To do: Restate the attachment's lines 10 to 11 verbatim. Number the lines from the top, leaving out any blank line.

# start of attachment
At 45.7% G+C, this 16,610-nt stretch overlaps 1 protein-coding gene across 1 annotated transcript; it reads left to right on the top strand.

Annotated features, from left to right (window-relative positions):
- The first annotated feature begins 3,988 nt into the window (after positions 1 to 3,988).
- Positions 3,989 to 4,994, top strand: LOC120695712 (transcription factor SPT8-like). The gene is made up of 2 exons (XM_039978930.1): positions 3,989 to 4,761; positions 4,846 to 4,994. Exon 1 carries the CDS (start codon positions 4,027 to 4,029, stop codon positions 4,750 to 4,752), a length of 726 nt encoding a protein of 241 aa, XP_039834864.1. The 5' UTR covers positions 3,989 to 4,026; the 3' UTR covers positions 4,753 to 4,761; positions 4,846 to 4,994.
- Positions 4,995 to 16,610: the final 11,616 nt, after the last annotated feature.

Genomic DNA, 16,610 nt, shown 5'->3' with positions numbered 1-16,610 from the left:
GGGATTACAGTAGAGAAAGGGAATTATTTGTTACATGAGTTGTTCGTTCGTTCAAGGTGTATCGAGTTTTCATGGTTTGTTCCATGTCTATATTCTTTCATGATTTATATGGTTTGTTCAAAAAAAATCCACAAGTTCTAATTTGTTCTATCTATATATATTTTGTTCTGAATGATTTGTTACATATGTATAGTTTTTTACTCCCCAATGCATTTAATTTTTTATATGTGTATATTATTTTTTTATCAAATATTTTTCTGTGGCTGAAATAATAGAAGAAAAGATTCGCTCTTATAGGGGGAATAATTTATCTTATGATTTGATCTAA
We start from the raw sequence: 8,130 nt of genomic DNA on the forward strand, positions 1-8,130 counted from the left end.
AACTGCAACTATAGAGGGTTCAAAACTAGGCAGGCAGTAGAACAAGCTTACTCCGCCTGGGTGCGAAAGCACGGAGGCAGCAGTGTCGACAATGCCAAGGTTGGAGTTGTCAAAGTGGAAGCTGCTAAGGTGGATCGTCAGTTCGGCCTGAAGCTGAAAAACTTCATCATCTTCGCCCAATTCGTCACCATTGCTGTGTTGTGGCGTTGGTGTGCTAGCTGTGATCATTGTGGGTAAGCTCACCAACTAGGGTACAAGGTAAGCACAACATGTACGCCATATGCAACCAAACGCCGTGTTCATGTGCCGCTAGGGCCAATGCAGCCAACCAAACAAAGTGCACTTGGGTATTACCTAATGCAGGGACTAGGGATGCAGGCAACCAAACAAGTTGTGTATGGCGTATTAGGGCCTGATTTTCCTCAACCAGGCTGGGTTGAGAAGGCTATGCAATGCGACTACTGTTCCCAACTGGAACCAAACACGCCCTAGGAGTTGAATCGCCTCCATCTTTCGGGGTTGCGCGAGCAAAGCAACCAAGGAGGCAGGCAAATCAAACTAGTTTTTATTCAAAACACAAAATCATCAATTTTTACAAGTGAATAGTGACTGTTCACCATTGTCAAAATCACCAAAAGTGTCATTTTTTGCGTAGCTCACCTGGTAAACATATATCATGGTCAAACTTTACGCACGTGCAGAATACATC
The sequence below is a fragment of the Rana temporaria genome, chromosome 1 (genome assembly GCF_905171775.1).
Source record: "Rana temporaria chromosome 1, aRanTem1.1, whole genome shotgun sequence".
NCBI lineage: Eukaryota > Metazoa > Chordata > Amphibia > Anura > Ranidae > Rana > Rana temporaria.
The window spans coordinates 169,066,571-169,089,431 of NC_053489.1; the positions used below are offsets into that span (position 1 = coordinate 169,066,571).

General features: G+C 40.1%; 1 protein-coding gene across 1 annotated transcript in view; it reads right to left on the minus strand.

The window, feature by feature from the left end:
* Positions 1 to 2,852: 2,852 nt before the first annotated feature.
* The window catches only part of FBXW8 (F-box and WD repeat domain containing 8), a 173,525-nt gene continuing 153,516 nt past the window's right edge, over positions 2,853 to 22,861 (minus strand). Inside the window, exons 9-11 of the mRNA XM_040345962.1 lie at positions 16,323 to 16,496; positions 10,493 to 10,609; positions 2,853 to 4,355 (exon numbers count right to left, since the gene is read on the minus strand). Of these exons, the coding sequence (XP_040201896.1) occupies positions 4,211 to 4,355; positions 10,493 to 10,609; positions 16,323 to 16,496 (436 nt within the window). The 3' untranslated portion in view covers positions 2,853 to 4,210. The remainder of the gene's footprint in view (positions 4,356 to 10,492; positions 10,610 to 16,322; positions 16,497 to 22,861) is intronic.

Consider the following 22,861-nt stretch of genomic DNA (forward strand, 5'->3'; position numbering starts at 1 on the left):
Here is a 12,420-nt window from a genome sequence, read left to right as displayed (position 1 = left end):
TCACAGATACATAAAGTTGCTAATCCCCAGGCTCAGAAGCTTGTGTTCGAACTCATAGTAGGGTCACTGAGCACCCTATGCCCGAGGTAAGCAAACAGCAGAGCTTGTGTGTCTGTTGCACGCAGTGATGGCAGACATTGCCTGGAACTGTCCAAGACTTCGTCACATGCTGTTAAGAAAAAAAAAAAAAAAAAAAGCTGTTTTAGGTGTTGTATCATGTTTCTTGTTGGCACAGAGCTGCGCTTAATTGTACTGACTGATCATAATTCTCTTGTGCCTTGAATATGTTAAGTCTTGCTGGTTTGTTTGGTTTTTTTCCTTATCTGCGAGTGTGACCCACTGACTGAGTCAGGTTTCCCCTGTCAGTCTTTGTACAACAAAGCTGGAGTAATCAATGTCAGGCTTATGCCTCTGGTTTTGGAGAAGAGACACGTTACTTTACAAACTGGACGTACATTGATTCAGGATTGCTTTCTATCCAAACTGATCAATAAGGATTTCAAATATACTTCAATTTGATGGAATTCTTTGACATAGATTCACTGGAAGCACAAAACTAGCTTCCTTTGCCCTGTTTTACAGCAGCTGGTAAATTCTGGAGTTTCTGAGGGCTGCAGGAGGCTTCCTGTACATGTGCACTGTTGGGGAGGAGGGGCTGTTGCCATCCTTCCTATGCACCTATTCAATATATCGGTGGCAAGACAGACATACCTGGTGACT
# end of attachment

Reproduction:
The sequence below is a fragment of the Rana temporaria genome, chromosome 1 (genome assembly GCF_905171775.1).
Source record: "Rana temporaria chromosome 1, aRanTem1.1, whole genome shotgun sequence".